Stories behind the pictures
In 1995 four of us free-climbed a high mountain peak, Sahale Mountain in the North Cascade Mountains of Washington State.
Sahale is a Native American word meaning "high place." At nearly 8,700 feet, there were few other peaks that were higher than Sahale. The route we took had an elevation gain of over 5,000 feet and the round trip distance was 14 miles and the climb took 12 hours.
Sahale Mountain climbers (me with camera on the left) standing upon Sahale Glacier.
free climbing risk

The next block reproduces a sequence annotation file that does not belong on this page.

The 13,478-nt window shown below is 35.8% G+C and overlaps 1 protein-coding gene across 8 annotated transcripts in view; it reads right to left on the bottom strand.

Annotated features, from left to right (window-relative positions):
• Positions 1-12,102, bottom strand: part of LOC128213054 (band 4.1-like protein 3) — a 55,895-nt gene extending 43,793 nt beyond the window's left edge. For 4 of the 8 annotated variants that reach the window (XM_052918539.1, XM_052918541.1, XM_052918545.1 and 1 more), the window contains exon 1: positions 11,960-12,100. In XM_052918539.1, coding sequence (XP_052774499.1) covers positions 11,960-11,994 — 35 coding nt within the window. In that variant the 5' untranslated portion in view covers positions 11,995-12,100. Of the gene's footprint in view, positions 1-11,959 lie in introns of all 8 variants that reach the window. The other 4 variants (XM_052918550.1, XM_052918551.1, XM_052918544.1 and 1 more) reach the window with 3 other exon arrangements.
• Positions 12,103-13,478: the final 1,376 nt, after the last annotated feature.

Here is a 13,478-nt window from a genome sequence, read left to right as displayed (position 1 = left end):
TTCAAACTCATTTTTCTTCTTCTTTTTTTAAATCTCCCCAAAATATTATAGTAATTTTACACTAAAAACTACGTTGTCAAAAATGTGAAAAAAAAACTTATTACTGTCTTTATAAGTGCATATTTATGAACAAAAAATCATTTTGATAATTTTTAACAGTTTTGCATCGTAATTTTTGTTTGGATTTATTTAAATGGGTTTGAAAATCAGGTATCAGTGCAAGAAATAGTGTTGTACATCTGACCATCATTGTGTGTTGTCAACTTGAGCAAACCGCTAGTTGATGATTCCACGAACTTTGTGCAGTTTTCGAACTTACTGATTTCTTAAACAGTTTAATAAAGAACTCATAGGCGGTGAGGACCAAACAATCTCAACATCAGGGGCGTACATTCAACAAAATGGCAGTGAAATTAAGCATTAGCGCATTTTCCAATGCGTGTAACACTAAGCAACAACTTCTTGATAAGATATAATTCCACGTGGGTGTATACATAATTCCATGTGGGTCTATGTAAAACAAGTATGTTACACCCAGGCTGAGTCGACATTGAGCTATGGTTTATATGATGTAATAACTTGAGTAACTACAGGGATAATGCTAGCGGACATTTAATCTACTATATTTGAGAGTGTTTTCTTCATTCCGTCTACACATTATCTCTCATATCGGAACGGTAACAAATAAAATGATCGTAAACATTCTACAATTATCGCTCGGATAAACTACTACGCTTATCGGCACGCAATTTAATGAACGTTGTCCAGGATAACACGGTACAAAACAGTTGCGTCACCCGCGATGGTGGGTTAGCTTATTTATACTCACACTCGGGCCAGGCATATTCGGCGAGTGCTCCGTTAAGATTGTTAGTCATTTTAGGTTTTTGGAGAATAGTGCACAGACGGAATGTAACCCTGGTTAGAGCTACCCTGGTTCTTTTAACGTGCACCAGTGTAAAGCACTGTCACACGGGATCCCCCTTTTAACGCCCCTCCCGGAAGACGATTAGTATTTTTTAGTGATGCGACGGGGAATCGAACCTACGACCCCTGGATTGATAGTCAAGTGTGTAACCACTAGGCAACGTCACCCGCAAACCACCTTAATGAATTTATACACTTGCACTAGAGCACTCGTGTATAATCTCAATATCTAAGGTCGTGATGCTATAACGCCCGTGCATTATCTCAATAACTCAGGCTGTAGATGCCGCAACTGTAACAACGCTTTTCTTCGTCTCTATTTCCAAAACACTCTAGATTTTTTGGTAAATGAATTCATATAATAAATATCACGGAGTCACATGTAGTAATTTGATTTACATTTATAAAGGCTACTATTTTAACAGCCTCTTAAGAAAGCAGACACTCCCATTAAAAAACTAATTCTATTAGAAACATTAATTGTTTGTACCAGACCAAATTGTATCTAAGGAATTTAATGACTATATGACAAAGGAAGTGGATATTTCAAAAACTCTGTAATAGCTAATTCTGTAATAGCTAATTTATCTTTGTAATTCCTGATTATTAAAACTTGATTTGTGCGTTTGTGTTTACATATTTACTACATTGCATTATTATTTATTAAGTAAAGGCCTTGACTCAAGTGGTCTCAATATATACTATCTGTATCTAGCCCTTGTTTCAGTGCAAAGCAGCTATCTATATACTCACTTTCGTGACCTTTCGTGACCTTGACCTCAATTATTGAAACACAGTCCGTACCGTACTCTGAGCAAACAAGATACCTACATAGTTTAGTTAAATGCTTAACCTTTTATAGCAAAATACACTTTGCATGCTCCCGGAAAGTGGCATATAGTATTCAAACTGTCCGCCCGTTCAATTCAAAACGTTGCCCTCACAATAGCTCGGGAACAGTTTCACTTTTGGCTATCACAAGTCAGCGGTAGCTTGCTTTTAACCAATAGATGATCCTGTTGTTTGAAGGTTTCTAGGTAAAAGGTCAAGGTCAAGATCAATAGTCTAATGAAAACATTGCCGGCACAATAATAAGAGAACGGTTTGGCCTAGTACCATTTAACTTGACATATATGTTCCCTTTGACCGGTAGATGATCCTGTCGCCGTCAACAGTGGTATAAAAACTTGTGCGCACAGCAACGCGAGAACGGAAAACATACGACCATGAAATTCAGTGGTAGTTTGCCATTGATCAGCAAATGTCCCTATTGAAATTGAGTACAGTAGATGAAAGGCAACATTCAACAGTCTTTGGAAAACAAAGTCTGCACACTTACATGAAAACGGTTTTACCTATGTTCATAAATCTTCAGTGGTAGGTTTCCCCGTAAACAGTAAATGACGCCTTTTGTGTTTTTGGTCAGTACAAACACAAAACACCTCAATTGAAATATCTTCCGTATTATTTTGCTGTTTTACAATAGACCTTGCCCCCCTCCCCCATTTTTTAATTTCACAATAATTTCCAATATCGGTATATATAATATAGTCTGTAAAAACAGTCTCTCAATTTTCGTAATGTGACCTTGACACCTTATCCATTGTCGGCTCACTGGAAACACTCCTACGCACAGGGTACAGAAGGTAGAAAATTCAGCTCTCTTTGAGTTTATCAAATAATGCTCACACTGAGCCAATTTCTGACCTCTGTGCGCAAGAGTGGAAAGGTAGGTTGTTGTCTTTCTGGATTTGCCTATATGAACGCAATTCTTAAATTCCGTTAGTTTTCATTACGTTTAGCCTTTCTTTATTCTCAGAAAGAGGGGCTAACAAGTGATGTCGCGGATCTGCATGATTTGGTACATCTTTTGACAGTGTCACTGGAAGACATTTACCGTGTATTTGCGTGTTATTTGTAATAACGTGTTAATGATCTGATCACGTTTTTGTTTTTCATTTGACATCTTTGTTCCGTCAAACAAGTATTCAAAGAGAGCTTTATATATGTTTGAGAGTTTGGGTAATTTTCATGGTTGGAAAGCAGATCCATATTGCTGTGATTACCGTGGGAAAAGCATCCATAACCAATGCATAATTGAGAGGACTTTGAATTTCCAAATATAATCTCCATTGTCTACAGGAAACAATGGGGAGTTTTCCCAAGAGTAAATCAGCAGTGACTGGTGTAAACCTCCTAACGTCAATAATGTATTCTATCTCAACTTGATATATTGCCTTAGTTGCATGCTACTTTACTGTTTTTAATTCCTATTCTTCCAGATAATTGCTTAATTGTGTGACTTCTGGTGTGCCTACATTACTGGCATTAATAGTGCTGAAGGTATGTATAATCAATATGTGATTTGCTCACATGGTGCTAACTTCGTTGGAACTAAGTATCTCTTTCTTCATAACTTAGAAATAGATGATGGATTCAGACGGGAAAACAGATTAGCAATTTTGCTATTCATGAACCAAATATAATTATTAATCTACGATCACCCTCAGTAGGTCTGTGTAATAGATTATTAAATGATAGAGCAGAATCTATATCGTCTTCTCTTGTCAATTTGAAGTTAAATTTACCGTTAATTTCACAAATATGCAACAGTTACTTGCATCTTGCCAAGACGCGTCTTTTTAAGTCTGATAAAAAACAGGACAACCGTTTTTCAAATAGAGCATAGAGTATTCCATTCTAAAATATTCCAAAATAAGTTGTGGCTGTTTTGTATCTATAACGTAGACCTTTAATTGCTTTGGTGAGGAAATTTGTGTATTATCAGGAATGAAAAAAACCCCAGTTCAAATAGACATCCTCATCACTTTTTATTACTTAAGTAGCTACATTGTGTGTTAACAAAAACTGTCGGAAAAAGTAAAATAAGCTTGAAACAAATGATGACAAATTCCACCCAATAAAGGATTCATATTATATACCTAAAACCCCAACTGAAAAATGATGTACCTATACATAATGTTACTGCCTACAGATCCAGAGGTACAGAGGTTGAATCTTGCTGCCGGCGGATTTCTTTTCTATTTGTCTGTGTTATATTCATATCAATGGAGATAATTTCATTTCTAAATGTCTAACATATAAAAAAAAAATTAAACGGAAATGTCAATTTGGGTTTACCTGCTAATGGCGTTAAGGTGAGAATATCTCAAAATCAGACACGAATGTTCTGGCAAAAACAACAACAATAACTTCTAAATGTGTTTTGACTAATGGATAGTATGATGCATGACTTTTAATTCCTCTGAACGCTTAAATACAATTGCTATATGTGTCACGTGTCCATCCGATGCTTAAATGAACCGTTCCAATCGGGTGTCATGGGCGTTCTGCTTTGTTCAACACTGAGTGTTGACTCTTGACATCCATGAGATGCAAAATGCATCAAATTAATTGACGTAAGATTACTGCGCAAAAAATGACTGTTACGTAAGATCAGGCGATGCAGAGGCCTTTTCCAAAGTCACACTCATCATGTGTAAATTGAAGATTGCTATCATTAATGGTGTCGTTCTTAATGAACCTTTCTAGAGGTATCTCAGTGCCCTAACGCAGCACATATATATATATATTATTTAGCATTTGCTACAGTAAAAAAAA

One of the climbers that recently ascended Mount Rainier pulled out and sat below while the remaining three continued on. We unintentionally took a route that was not recommended as the easiest. There were climbers on rope on the rock face that reacted to seeing us free-climbers as if we were a novelty. Indeed, it was risky with perhaps a thousand foot drop below us. If we lost balance, or took a hand and a foot off position at the same time, death was likely. There was one place while going down where I could not see my foothold because the rock below bent downward, out of sight. My left hand was raised as high as I could reach and holding rock while I stretched my right foot downward and below where I could not see. I asked my climbing partner below to place my foot in a hold, then trust him with my life. It held. I learned that my response to challenges, such as this challenge and the earlier challenges that led to it, is that I keep pushing forward. So far I have not been in serious trouble on any adventure, or trouble that I could not overcome. I attribute that to planning the difficulty level of any adventurous undertaking to within my psychological and physiological limits on my ability to handle them. Accidents do happen, I know, so I hope and pray one doesn't happen to me.